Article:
Q. My father never shared the family finances with my mom, and now that he’s died, she doesn’t know what to do. How can I help her? She is 76.
— Only child

A. We’re sorry about the loss of your dad.

He probably considered himself your mom’s “protector.”

Unfortunately, many ‘protectors’ actually achieve the opposite for their spouses at their death, said Debra Morrison, a certified financial planner with Empowered Retirement in Lincoln Park.

Morrison said instead of just carrying on singularly with managing financial decisions that they may have done jointly prior to the death, the remaining partner doesn’t even know the vocabulary, let alone how to construct a financial sentence.

“Grief, as your mother now knows, is a full time job,” Morrison said. “Sadly, to combine the fear of not knowing even what she doesn’t know about money matters compounds her grief.”

Morrison, in addition to being a CFP, is also a Certified Grief Coach and author of the book “My Husband Died, Now What? A Widow’s Guide to Grief Recovery & Smart Financial Decisions.”

You can start the conversation by assuring her that it’s not her fault that she is ignorant of money.

“Women her age were socialized to be their husband’s arm candy or at least, not to be involved with the finances; a task men assumed, whether or not they were (more) qualified,” Morrison said.

You can assure her that she can learn what’s important and ultimately be able to make choices that empower her.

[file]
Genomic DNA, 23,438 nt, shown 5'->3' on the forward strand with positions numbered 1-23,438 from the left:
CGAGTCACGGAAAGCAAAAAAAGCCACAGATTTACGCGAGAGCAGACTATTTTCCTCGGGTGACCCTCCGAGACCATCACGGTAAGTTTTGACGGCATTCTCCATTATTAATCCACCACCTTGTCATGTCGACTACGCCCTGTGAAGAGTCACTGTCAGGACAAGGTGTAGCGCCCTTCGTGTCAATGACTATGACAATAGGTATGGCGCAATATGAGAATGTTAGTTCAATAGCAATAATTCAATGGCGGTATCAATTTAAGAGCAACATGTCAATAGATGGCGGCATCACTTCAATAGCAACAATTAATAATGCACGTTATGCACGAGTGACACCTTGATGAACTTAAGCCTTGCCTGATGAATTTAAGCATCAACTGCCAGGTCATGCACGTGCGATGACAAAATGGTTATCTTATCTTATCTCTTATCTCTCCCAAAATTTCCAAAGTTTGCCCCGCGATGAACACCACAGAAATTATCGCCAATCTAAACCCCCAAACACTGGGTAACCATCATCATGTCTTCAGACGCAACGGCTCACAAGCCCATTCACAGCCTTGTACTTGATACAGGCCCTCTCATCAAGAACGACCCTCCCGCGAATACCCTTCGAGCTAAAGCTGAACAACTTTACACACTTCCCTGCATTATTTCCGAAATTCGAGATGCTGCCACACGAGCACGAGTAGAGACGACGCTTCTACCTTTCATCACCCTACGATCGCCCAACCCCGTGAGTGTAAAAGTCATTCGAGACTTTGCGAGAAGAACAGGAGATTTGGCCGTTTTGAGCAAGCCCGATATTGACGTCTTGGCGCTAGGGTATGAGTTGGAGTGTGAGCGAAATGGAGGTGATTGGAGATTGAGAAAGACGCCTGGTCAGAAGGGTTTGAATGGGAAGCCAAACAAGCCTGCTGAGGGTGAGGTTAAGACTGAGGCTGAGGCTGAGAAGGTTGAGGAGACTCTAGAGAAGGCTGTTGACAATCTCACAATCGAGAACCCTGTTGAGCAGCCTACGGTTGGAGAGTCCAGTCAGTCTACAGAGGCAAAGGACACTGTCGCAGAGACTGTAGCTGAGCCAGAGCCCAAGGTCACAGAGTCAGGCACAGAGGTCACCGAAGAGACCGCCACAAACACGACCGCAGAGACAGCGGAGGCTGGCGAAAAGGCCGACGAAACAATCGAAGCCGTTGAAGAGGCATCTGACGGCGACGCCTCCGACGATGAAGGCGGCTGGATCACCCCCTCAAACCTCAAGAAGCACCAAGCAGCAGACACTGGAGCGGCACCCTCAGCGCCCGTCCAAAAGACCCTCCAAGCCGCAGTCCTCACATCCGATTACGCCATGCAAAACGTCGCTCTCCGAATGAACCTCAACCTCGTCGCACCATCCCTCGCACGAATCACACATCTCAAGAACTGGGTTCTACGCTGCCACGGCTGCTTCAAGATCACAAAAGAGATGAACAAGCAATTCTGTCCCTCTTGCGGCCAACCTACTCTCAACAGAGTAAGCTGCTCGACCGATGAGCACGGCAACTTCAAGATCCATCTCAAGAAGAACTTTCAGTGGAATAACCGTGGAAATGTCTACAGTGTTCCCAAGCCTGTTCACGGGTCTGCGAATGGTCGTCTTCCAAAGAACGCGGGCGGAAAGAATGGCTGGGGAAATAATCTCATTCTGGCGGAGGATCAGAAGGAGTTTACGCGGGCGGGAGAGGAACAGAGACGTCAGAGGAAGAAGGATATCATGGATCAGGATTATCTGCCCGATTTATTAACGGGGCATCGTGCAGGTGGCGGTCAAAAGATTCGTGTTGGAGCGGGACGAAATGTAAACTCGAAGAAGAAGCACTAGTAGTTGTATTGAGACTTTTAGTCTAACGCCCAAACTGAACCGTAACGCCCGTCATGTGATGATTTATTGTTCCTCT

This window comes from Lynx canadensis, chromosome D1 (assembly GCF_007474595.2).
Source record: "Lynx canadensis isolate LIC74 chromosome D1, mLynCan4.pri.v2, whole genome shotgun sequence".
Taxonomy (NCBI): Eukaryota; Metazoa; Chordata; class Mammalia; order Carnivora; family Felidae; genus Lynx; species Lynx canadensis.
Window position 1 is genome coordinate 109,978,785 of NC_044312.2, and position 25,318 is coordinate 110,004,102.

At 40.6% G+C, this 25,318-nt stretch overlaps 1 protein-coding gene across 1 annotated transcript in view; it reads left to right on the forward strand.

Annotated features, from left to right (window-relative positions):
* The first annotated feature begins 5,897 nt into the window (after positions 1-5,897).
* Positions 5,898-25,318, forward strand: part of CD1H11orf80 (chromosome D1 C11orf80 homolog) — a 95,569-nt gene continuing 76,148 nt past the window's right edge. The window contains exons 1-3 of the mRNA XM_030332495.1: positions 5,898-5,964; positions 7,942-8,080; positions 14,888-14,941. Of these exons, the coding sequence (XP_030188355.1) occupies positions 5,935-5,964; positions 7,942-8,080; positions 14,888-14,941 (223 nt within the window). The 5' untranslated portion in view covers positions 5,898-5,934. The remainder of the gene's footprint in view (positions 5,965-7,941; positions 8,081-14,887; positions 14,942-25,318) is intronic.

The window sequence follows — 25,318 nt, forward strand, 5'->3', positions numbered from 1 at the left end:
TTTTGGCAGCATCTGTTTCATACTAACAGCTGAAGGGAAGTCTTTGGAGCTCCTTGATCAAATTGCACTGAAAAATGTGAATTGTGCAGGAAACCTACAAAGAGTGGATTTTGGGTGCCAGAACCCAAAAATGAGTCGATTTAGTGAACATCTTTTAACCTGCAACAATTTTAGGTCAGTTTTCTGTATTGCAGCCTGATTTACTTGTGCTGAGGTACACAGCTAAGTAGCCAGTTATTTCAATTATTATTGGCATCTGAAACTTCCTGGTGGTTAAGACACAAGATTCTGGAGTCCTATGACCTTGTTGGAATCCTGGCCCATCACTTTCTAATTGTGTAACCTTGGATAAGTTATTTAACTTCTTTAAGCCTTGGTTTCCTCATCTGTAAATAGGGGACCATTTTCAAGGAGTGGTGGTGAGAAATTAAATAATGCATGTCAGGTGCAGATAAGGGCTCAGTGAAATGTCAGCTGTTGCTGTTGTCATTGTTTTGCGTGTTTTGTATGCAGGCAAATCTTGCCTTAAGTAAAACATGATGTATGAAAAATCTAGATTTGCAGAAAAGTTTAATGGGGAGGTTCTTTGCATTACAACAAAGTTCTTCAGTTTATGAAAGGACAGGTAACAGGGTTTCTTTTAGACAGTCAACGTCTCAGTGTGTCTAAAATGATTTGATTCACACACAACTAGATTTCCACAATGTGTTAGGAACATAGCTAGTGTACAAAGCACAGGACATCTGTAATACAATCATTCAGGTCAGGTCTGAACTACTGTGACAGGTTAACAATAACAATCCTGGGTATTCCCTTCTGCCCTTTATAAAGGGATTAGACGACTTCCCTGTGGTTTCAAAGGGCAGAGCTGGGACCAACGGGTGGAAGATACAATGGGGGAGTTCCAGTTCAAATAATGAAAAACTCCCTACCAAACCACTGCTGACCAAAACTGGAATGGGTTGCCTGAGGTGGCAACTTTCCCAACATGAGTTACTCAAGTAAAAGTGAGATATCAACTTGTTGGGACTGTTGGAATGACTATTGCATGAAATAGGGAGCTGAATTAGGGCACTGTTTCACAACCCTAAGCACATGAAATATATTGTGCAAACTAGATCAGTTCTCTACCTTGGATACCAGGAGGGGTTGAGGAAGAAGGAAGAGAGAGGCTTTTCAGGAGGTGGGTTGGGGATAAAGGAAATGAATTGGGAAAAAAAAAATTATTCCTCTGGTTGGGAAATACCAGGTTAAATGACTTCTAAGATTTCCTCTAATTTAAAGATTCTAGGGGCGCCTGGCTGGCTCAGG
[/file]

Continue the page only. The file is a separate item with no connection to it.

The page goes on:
Morrison said you should encourage her not to make any large money decisions — buying or selling investments, no matter how convincing the annuity salesperson is, buying or selling a home/residence, and/or moving her principal residence — within the first year.

Consider looking for a fee-only certified financial planner who can help educate her as well as advise her what steps are necessary to address in the next six months, in the next year and beyond, Morrison said.

“That type of prioritization can ease the terrific burden of overwhelm,” she said. “The fee-only CFP will not sell products nor earn commissions. Rather, they generally give a complimentary initial appointment — which hopefully you can attend physically, through Skype, or on a telephone conference call — after which they will say whether they can add value, and if so, on what fee basis that could happen.”

Your mom could go home, confer with you and make a decision in her own time, Morrison said.

She recommends your mom avoid having any appointment with a commissionable insurance agent — even the one who may call to deliver a death benefit check.

“They are paid commissions for products they sell, and are not adequately trained as much as a fee-only CFP would be, in Social Security, income taxation — widows can claim favorable status for two years, etc.,– and risk tolerance and longevity probability analysis,” Morrison said. “Commissionable agents have been known to pressure widows, asking them leading questions like, “Don’t you want to be safe?” Believe me, for a minimum of 4 to 12 percent commission, you’d have a well-honed sales pitch too, and, trust me, they do.”

Morrison said purchasing an unsuitable annuity, which she said is almost always what widows get talked into — can be devastating both financially and emotionally, and she should avoid it at all costs.

“A fee-only CFP can guide your mom through retrieving any death benefit checks as well as do searches to potentially locate ‘lost assets’ and formulate a plan with your mom to proceed to best integrate finances with her emotional, spiritual, and economic life choices going forward,” Morrison said.

Email your questions to ask@njmoneyhelp.com.

Karin Price Mueller writes the Bamboozled column for The Star-Ledger and she’s the founder of NJMoneyHelp.com. Click here to sign up for the NJMoneyHelp.com weekly e-newsletter. Like NJMoneyHelp.com on Facebook and follow it on Twitter

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